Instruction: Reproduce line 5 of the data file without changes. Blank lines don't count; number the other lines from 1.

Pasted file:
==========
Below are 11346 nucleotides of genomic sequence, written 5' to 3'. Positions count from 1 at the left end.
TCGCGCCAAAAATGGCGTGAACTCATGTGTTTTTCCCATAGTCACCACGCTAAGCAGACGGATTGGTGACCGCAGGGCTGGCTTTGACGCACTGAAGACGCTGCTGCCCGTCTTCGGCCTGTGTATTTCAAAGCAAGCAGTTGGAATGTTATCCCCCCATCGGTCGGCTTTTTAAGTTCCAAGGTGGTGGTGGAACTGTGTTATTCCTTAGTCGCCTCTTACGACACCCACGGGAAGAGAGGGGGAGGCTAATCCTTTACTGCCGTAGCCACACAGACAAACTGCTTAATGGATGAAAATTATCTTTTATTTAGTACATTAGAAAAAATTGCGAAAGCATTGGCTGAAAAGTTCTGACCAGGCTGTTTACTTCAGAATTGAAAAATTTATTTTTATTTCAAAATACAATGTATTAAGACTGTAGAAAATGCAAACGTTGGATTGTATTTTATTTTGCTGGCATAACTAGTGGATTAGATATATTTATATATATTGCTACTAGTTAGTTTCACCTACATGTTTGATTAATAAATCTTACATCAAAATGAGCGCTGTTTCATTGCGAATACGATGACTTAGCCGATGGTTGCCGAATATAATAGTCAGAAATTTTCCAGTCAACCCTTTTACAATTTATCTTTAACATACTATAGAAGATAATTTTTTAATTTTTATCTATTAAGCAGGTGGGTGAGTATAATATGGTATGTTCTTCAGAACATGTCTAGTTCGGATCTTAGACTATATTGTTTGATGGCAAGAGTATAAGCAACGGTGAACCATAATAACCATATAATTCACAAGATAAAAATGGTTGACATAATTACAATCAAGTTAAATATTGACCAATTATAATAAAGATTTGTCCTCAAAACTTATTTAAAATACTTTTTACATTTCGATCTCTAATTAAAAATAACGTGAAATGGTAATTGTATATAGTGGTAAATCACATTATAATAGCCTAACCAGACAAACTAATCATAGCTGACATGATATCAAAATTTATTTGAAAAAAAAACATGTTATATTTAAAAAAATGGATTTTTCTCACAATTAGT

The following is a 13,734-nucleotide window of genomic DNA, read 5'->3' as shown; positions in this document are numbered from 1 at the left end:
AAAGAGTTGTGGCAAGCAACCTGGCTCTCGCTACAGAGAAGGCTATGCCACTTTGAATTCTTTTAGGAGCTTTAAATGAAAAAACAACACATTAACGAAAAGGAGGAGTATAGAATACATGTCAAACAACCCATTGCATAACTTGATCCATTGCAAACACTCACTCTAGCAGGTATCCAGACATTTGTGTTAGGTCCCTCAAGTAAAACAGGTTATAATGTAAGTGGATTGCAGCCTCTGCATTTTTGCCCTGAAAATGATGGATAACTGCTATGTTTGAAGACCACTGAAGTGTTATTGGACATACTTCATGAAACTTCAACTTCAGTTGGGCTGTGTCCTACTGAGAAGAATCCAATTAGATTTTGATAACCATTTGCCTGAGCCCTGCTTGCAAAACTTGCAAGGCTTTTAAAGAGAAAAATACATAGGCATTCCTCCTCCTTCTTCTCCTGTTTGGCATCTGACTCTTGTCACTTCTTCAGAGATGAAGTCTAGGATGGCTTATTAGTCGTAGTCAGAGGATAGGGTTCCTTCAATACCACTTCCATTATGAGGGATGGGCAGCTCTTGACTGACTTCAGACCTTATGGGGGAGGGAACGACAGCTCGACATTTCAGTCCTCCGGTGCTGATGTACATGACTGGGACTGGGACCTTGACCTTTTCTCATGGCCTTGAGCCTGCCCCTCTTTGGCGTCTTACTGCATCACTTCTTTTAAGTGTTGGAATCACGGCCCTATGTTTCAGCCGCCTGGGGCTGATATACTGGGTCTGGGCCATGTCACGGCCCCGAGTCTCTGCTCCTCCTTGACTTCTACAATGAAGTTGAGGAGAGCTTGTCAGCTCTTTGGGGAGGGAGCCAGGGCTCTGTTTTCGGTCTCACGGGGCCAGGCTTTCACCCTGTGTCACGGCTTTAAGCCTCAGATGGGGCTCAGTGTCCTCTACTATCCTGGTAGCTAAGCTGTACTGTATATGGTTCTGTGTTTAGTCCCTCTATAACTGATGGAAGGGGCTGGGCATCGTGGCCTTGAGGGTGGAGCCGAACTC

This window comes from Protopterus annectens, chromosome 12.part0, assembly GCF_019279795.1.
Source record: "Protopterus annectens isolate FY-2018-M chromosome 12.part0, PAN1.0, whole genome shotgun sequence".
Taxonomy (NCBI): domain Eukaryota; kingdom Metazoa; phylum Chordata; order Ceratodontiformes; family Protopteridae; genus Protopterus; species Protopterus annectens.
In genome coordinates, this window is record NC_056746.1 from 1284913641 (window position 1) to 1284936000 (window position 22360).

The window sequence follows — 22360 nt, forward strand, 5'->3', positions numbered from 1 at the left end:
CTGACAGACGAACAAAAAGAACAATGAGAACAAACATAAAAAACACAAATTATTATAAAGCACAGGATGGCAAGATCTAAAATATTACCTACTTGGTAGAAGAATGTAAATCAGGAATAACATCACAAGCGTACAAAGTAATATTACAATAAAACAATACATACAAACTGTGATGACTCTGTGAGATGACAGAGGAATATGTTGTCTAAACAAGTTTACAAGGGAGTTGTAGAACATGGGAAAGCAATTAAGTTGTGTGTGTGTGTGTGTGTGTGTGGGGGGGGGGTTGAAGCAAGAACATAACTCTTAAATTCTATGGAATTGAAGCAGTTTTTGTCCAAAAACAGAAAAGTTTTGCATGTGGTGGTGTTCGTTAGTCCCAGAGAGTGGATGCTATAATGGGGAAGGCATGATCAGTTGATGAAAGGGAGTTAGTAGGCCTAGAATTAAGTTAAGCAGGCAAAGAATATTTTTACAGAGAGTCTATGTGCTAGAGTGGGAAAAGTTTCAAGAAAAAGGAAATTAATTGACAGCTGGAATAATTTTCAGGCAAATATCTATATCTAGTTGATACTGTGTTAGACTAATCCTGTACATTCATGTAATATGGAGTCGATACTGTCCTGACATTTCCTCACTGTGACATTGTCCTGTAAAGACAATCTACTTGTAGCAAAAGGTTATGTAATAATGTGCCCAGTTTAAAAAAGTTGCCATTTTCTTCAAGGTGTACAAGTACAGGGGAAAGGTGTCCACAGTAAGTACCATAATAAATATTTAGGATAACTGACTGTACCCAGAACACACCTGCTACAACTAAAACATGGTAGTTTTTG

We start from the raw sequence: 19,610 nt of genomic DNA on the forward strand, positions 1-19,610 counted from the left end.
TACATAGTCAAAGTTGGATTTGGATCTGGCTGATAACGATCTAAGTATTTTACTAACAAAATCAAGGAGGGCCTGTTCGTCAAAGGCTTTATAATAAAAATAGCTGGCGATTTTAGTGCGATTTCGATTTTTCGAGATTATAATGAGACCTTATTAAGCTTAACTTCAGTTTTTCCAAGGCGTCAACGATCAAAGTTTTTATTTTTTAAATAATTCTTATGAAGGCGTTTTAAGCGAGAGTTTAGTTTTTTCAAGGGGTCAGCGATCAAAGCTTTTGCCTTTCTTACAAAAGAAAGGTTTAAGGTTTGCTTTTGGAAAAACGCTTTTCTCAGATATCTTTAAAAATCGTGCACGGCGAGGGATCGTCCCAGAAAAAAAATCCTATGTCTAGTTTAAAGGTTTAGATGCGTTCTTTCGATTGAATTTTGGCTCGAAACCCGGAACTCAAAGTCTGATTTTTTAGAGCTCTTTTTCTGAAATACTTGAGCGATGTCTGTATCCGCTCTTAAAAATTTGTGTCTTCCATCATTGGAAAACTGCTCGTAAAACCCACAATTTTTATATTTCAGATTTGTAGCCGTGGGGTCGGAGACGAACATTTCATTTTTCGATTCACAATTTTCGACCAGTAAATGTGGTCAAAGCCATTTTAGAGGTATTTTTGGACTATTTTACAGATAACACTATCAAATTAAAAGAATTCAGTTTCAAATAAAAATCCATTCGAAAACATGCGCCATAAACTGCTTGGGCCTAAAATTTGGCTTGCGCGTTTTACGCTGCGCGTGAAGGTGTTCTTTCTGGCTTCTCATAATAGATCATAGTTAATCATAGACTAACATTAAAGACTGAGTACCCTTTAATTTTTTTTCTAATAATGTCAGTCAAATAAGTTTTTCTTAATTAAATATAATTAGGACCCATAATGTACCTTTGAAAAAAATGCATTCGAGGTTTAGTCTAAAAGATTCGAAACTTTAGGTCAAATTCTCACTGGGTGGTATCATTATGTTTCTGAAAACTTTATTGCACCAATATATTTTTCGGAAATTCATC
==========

This window comes from Protopterus annectens, chromosome 12.part0, assembly GCF_019279795.1.